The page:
Faint echoes of Habitat ’67 in Toronto Monde Tower
The architect known for the radical design of the Habitat 67 residential complex in Montreal is designing a tower on Toronto’s east waterfront.
Moshe Safdie was in Toronto on April 21 for the groundbreaking of the Great Gulf Monde Condominiums, the first tower on the East Bayfront Precinct which is under development. It is Safdie’s first residential project in Canada since he designed his famous complex for Expo ’67, the World’s Fair held in Montreal.
The new tower bears a slight resemblance to Habitat 67, in that it has deep balconies, some stepped back from each other, and wiith space for greenery. In his speech at the groundbreaking Safdie said the building would be a “garden in the sky.”
Habitat 67, which was originally Safdie’s student thesis idea, gained worldwide acclaim when it was built. It was constructed of identical pre-fabricated concrete boxes that were combined and stacked in different configurations to make apartments. Located near the St. Lawrence River, the complex rises to 12 storeys and has over 150 apartments, but was originally intended to be much larger in scale. Every unit has a large terrace ranging up to 1,000 square feet. The intention is to provide people with the benefits of fresh air and gardens while living in urban-type density.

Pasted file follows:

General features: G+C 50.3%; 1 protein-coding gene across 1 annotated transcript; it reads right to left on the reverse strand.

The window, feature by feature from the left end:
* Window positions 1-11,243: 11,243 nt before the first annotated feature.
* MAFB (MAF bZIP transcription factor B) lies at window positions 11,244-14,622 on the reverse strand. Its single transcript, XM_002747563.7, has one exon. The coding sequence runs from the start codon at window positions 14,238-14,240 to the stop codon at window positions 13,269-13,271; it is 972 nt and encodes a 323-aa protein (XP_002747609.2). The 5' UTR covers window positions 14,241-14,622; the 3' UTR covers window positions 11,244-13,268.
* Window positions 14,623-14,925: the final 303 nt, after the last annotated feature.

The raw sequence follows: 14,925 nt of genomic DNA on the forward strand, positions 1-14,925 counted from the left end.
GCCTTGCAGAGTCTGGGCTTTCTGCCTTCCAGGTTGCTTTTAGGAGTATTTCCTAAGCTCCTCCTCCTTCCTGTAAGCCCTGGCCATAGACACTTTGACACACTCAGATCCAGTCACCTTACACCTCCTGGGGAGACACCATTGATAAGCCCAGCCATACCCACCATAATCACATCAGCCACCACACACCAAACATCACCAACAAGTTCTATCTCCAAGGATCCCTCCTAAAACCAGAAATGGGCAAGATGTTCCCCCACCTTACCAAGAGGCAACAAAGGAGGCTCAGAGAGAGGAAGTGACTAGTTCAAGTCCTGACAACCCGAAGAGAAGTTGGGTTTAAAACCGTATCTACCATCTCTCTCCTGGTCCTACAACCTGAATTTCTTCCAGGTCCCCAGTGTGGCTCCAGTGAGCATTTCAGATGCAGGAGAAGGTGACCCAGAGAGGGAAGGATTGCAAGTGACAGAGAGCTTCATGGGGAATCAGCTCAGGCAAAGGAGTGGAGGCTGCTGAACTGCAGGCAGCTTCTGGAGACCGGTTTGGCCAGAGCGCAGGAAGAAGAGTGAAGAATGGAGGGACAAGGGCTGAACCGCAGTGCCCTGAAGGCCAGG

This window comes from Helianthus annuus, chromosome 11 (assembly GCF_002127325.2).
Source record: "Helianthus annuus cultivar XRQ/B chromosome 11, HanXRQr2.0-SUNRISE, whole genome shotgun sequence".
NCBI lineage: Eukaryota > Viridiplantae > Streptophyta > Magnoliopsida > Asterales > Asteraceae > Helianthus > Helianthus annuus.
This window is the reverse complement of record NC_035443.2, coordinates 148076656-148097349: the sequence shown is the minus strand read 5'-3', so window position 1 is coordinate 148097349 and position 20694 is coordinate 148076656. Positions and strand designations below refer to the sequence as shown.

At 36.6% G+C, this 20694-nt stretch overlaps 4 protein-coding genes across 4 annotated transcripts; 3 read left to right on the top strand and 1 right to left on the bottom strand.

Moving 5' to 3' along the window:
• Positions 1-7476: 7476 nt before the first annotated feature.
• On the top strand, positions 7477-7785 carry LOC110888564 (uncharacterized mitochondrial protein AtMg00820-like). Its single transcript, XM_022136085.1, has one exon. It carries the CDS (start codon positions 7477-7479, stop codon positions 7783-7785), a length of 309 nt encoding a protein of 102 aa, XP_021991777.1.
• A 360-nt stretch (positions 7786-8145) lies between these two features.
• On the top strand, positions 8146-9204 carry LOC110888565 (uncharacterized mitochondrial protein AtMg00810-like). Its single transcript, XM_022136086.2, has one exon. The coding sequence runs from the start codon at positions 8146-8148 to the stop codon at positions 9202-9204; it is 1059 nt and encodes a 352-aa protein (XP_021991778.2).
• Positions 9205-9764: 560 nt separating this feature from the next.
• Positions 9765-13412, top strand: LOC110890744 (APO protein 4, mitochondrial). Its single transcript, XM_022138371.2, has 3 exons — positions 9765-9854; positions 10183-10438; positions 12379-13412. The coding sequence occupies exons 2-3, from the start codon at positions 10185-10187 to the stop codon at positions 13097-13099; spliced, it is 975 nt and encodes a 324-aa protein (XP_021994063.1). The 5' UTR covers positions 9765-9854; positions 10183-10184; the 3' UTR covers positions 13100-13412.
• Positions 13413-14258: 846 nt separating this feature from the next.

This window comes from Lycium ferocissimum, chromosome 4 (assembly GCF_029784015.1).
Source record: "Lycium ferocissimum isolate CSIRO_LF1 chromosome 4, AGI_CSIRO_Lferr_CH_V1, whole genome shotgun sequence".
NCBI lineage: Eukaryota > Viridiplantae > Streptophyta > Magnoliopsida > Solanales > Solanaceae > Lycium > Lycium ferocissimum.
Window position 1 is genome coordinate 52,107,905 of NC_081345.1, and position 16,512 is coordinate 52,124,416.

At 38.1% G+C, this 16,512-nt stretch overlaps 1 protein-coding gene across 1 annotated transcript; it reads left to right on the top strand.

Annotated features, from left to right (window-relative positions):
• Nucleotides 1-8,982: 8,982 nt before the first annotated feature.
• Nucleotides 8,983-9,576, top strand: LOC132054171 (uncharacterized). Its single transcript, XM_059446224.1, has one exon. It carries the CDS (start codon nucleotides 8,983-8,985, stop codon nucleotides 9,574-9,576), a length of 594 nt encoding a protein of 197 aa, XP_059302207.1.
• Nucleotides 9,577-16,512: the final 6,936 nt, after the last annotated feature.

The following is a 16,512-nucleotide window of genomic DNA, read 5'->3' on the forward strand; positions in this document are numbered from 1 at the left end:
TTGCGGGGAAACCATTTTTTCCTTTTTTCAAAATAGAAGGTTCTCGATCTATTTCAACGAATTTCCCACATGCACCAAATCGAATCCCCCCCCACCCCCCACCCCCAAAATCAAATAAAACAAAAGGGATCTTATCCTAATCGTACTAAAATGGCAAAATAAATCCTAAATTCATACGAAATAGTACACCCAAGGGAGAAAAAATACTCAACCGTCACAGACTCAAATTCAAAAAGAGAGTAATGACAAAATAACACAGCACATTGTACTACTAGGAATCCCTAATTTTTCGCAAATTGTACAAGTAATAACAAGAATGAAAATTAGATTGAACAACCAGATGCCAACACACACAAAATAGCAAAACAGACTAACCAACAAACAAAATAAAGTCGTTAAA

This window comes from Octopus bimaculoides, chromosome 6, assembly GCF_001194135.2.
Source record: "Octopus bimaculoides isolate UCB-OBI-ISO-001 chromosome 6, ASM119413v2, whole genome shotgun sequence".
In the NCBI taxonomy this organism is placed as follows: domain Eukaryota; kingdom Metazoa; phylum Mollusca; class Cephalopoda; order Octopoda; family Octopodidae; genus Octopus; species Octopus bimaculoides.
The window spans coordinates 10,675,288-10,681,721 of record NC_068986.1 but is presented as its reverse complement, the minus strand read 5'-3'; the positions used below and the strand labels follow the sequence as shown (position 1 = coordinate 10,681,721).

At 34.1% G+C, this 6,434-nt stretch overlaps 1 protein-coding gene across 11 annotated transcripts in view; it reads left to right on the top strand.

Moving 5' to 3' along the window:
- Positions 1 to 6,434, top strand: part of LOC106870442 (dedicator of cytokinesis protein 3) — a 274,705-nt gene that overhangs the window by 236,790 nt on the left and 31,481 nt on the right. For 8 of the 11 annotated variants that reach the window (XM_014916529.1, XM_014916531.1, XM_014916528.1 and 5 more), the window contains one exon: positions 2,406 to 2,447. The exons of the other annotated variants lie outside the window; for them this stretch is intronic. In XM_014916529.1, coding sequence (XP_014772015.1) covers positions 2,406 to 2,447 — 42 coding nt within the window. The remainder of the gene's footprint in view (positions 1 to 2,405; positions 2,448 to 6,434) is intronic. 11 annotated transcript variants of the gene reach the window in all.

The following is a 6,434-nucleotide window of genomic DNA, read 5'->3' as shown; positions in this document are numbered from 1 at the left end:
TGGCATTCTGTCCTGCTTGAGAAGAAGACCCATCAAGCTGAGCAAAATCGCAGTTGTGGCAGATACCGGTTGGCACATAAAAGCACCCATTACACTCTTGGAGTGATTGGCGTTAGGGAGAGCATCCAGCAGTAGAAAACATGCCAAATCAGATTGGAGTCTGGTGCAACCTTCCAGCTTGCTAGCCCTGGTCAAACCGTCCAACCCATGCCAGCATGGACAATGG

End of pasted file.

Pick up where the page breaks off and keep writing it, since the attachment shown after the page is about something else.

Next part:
The architectural renderings for the new Toronto tower show a much more conventional project, with units in a single tower rising from a large podium.
In Singapore, meanwhile, Safdie has designed a residential complex nearing completion that has closer affinities to the 1967 project. This “Sky Habitat” has two 38-storey towers which are staggered at a sharp enough angle to provide sunlit terraces, while three bridges connecting the towers at the upper level encourage social integration between the condo-dwellers. The upper bridge has a pool with views of the city.
The Toronto Mondo Condominium design team includes Quadrangle Architects, Read Jones Christoffersen (structural engineers) and Able Engineering (mechanical-electrical engineer.
To read in designboom about the Sky Habitat project in Singapore, click here.
To read about Habitat ’67 in Wikipedia, click here.